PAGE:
Faces of a King
January 15, 2009
By Paul Bello
Slain civil rights leader Martin Luther King was remembered Tuesday with a crowd-pleasing performance celebrating his impact on black America.
"Faces of a King," a short story written and directed by Howard University graduate Chris McGriff, took the stage in front of a packed house at Wood Theater and didn't disappoint.
For McGriff and his small cast of four actors, it was important to bring King's words to life and to establish a connection with today's youth.
"This play brings him back to life - in the flesh, so to speak," McGriff said in an interview before Tuesday's performance. "We want to show how his words still apply to today's society. Times have changed, but what he believed in is still very relevant."
As McGriff's story goes, a young black man named Tyrone is waffling through life without an understanding of how hard previous generations just like him had it. Even more unfortunate, as pointed out by his loving grandmother, the youth has no appreciation for himself.
As fate would have it, a chance visit brings Tyrone face-to-face with King and the two begin talking about life and how to make things better for everyone. Soon after, King asks Tyrone for his help in writing a speech, which turns out to be the famous "I Have a Dream" speech that King gave at the Lincoln Memorial during the 1963 March on Washington.
With a newfound appreciation and sense of pride, the play closes with Tyrone singing the praises of King during a heartfelt and rousing "gospel style" thank you.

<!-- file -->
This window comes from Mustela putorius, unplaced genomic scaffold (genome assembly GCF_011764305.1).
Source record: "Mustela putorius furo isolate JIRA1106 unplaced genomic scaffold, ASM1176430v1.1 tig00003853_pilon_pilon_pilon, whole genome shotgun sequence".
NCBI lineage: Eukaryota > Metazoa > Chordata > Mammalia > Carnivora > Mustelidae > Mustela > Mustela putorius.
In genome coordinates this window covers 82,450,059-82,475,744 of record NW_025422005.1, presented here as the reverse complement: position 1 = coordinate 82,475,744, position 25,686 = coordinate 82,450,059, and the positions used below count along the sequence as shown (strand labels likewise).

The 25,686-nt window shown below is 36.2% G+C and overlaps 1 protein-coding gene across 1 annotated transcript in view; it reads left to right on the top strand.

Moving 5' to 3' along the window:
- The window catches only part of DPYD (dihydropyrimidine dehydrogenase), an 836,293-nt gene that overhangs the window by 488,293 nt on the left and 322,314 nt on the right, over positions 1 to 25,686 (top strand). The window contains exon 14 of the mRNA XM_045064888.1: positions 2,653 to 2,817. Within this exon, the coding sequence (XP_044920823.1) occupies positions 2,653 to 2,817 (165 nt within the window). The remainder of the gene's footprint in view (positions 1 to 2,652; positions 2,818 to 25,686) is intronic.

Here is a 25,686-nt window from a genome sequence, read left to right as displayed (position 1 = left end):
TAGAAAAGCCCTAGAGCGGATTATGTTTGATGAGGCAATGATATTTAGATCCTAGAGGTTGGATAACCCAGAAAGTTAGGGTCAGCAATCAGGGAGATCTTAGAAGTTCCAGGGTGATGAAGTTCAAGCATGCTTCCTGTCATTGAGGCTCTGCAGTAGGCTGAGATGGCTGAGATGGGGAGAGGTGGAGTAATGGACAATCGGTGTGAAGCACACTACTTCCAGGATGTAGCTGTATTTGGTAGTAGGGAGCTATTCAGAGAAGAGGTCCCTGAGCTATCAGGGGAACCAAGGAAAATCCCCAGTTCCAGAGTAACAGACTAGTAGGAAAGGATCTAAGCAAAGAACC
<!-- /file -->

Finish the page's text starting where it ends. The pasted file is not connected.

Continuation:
Master Sgt. Ernest Murray Jr. of Fort Belvoir's Equal Opportunity Office approached McGriff several months ago about doing something in memory of King on post.
According to Murray, who first met McGriff after watching a play of his at nearby New Horizon Theater, the all-original work was even more than he had hoped for.
"We had school children from Fred Lynn Middle School and others in the audience today that I think will come away from this play with a little something extra," Murray said. "We wanted to do something different and began thinking outside the box. The play was great and I can't thank Chris and his cast enough. All the planning and coordination was well worth it."
King, who is the youngest person ever to receive the Nobel Peace Prize for his work to end racial segregation and discrimination, was assassinated in the spring of 1968. If he lived, he would have been 80 years old today.
"We're one nation under God, and as long as we respect each other, we'll remain indivisible," Command Sgt. Maj. Allison Smith said after the play.